To the Memory of My Beloved
If someone asked you to think of the best artistic rivalries of our age, what would you say? Music seems like an obvious place to start, with classic clashes like *NSYNC vs. Backstreet Boys and Tupac vs. Biggie. In the literary category, competition is fiercest in the Young Adult genre, with best-selling series like The Hunger Games and Twilight still duking it out for the honor of being the ultimate tween title. Partly thanks to HBO's current hit series, Game of Thrones, the 20th century battle between Tolkien's Lord of the Rings and C.S. Lewis's The Chronicles of Narnia now has a third contender, George R. R. Martin's A Song of Ice and Fire.
The list of modern day rivalries goes on, but the one thing all of these showdowns have in common is that they're all about the fame and publicity; you don't have to like boy bands from the 90s, but we dare you to find folks who have never heard of the Backstreet Boys. So while it might be hard for some of you to imagine Ben Jonson and William Shakespeare occupying the popular spotlight in the same way that any of the above-mentioned artists and authors do or did—no Teen Beat covers for them—Ben Jon and Willy Shakes were the two premier authors of the late 16th and early 17th centuries, and their rivalry with each other is arguably the most famous of the era.
With that backdrop in mind, consider then that Jonson's elegy (a poem written to memorialize the dead), "To the Memory of My Beloved, The Author, Master William Shakespeare, and What he Hath Left Us," was first published in 1623 as part of the preface to Shakespeare's First Folio, a space traditionally reserved for commemorative verses from the author's greatest friends and admirers, and amounts to the only extended commentary on Shakespeare issued by one of his contemporaries.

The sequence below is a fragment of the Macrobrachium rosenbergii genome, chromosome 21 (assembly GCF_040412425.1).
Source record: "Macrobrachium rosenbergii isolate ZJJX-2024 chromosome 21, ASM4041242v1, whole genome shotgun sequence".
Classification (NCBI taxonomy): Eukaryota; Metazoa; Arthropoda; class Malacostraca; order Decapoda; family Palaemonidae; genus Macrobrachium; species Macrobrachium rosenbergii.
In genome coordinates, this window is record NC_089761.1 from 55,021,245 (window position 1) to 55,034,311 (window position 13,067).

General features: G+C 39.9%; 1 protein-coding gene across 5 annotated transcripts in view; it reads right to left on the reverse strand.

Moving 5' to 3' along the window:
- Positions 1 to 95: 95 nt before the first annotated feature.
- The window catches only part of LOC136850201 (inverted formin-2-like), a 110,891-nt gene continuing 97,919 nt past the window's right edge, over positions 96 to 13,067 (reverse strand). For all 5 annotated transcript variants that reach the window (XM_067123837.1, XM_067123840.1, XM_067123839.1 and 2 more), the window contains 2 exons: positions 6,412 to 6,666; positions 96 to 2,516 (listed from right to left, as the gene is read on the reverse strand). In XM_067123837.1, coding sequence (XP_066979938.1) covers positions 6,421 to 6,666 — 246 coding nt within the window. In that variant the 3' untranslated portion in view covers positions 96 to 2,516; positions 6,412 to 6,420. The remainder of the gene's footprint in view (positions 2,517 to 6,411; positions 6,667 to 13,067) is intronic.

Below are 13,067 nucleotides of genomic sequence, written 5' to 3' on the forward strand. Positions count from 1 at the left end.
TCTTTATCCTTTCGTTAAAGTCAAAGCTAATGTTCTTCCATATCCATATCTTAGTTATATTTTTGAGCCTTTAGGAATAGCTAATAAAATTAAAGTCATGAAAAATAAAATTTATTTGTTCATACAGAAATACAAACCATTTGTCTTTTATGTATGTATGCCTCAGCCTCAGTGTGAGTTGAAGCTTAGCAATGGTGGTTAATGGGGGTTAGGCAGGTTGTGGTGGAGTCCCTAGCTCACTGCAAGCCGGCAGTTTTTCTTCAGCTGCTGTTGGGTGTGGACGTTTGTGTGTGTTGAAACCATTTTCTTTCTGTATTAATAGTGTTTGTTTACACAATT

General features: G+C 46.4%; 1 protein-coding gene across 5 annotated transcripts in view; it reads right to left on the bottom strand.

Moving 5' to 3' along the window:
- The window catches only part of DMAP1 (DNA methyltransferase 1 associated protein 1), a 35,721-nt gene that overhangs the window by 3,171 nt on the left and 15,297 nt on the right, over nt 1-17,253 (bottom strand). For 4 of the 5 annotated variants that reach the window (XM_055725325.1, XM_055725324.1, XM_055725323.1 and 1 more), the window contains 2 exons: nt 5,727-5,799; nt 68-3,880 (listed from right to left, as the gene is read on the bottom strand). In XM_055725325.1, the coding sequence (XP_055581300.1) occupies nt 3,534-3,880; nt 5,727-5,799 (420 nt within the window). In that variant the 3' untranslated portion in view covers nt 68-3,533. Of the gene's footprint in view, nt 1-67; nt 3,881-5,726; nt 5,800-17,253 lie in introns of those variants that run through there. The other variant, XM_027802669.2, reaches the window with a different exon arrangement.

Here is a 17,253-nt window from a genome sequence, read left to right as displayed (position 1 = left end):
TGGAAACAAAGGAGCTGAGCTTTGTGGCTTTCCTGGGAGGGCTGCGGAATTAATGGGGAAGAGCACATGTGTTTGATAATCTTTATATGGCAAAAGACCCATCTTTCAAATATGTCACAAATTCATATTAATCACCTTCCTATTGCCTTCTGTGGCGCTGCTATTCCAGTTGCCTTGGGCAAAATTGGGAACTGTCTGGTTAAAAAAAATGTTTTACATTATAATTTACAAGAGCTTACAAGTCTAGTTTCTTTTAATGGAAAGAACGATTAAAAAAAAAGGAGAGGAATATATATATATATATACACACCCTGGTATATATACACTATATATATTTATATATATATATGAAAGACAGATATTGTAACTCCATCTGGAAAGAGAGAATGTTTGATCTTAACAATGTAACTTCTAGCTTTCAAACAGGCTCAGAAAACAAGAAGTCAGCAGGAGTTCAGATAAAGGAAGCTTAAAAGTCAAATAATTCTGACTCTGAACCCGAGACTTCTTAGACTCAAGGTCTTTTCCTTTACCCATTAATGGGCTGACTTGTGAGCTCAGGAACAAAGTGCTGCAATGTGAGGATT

Before you assume that Jonson did a total 180 on Shakespeare and decided he was awesome, you should read the poem. Sure, it honors Shakespeare and his work, but Jonson isn't shy about emphasizing that there are significant differences between himself and Shakespeare (and that he wouldn't want it any other way). Still, though, the elegy represents a truly awesome moment in literary history, a brief interlude where personal rivalries were put ever-so-slightly to the side and one literary great took the time, energy, and words to honor another. So get comfy Shmoopers, there's a lot going on in this little ditty, and we're here to soak up every word.
Why Should I Care?
What happens next?
Well, that depends. If you're a normal guy or gal from the 17th century, you probably don't know how to read and have no idea who those two dudes are or why they seem to be talking in some weird, rhythmic pattern. You ignore them and proceed to buy a round of ale for your mates. If you're Christopher Marlowe, you probably fight with the bartender because he won't split your check and end up getting stabbed. If you're Shmoop, miraculously transported back to London in 1600, you order a pint, sit down, and shut up because holy crap it's Shakespeare and Jonson and you should probably listen to everything they have to say.
That, Shmoopers, is why this poem is important: because it's one massive literary mind sitting down to contemplate, memorialize, and honor another. It's important because it highlights both the differences and similarities between two men, two styles, and two completely different but somehow inextricably intertwined literary legacies. It's important because stuff like this doesn't happen that often and because it sheds light on one of the most complex literary rivalries of all time. Not that you needed any more convincing.